MacBook purchasing questions...

Discussion in 'Buying Tips and Advice' started by iTim314, May 5, 2007.

  1. iTim314 macrumors 6502

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    #1
    Okay, we're thinking of purchasing a MacBook before we go on our 3-week vacation in about 4 weeks. I've done my homework on stats, but I have a few questions that I won't find the answers to on the Apple website.

    First of all, I know Apple is very unpredictable about their future products, but are any renditions possible in the near future to make us totally regret buying this MacBook within the next 3 months? So far, the main thing I see awaited on are the Santa Rosa MacBooks. How drastic will the performance be?

    Secondly, I understand the MacBook has no dedicated graphics card. The only game I plan to play is Halo, at least that's the most graphic-extensive game I'll play. Currently, I'm playing it on an iMac G5 with 64MB of VRAM. Will the 64MB of shared system memory on the MacBook be comparable to the way it looks on our iMac now? We're definitely going to get 1GB or more of Ram, will more help with video performance? Is there anyway to set how much RAM is shared for graphics support?

    My last question is a question of preference. Has anyone tried or used both Boot Camp and Parallels to run Windows? I want to know what people think is the most convenient, yet efficient way to run a few, simple Windows-only programs.

    That's all I can think of for now.

    Thanks in Advance,
    CB
     
  2. Schroedinger macrumors regular

    Schroedinger

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    #2
    I'll answer what I can for you. Regarding regret, that's a function totally of your personality type. The rule I like in this regard is if you need/want it and you think it is worth the money go ahead and buy it. It doesn't matter what you get, it will be upgraded. As a counter example, I actually waited until the mac pro came out b/c for a while the intel machines weren't the powerhouses I wanted and the powermacs were still G5s. But, once the Mac Pro came out I was all over it. It has now been superseded by the 8 core version, but hey, I'm happy with the machine I got. If you play the waiting game, you'll just keep waiting: new chipset, revision B of the product, different enclosure, etc. etc. etc.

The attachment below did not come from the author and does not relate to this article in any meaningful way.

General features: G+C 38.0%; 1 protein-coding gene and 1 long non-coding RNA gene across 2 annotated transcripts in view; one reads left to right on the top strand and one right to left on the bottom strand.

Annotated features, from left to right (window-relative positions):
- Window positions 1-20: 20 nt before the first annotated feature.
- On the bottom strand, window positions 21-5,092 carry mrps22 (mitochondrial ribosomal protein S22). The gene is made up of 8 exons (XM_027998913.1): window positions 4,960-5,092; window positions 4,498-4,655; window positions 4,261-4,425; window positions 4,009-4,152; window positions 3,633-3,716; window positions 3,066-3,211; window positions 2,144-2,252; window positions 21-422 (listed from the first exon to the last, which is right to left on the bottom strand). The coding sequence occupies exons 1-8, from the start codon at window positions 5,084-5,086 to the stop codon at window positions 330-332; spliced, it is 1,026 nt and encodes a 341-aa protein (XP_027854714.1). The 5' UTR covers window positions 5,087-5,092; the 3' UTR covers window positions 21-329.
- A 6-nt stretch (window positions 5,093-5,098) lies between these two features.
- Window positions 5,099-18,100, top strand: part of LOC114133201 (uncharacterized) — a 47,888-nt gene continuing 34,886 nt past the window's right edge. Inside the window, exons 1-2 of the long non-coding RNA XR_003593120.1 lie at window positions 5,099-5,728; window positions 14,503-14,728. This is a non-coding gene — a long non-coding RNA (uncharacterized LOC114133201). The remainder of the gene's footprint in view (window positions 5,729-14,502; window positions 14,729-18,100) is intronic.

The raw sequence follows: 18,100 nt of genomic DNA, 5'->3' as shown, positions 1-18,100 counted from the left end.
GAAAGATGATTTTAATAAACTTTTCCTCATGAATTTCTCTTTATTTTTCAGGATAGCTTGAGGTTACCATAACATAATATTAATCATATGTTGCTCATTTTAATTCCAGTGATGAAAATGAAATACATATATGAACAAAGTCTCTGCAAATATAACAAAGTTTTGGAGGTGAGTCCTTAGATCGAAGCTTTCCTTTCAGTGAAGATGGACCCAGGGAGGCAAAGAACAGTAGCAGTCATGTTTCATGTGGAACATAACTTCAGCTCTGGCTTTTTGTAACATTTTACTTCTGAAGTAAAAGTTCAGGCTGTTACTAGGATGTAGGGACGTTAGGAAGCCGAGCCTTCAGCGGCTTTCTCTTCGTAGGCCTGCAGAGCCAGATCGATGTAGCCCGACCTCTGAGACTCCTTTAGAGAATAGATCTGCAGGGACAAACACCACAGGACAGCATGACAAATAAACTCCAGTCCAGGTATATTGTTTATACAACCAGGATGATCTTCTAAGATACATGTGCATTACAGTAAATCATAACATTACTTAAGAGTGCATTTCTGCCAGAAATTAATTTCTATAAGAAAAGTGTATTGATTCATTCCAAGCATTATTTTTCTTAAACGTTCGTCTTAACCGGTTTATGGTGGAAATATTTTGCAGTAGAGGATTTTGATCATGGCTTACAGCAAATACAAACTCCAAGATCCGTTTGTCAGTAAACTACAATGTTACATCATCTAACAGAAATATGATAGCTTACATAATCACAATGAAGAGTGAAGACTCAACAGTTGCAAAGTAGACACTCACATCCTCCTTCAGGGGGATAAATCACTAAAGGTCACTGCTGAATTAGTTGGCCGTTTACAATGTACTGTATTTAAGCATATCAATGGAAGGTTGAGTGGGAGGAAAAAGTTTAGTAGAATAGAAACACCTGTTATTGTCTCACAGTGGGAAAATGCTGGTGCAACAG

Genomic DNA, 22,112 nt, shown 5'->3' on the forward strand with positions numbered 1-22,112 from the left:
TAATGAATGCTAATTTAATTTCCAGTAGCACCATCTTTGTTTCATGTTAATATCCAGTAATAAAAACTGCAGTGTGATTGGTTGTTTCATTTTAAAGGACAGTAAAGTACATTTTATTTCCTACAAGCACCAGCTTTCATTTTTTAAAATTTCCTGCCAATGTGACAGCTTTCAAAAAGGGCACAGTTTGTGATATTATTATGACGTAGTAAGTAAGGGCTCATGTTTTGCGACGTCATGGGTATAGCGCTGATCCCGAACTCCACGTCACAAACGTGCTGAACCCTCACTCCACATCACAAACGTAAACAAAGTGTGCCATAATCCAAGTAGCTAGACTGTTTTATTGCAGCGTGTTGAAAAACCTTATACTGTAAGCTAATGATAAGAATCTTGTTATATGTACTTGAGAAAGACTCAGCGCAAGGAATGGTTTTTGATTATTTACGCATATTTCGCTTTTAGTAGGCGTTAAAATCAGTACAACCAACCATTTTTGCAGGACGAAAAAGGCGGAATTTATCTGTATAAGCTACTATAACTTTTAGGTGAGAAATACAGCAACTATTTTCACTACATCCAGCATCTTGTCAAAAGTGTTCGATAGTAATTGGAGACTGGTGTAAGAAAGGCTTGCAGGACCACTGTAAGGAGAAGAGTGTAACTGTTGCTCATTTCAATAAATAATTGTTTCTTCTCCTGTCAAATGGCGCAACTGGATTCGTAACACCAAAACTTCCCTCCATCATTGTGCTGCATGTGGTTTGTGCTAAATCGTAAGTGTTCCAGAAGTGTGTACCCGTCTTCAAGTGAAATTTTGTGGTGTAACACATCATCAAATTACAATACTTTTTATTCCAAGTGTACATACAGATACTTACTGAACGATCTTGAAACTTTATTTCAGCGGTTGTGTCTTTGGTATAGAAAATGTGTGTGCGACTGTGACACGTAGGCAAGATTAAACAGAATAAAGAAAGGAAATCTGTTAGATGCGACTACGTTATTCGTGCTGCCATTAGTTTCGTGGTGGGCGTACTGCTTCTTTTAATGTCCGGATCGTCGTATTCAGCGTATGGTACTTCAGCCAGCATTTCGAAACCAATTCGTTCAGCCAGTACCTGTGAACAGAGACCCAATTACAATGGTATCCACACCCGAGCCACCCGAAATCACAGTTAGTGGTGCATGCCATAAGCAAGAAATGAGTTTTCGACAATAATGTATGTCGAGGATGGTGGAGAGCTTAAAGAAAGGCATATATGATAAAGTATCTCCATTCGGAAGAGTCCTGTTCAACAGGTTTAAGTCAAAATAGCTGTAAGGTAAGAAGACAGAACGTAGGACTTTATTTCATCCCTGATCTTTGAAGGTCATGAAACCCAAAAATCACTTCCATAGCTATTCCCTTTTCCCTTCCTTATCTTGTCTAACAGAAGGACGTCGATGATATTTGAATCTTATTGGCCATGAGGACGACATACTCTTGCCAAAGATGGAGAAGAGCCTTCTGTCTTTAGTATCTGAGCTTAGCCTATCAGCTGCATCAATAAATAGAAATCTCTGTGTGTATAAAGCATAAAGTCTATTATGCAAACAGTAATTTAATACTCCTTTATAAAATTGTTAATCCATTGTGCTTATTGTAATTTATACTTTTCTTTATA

I've used both boot camps and parallels. The only weakness with parallels is that you don't have the same graphics support. I use windows on the mac pro for gaming, and I use boot camp. That way I get all the juice out of the graphics card. For gaming I'd say go boot camp. For everything else I'd say Parallels will work well.

    good luck
     
  3. Yoursh macrumors 6502

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    #3
    I agree with the last post. If you want it now get it now. I have a first version Macbook. Its doesn't have a Core2Duo processor or an 802.11n, but it's still a great system I plan on keeping for a long while.

    As of right now I beleive that the shared video ram is 'locked' at 64Mb, no matter how much ram you install. I think the hardware does support the option to increase it but it isn't used at this time by Apple.

    I've used parrallels and bootcamp on my Macbook to run windows. I ended up sticking with parrallels running Windows 2000 for now since I only use a few apps like Active sync and don't use it for anything graphic intensive. Bootcamp only supports XP service pack 2 and Vista, while parrallels supports most windows versions and linux(I've also got Ubuntu on my Macbook). Also take space into consideration. I use windows 2000 since it takes up less space than a copy of xp would. In the end, they both work fine. It just boils down to what you need to run and which version of windows you want to use.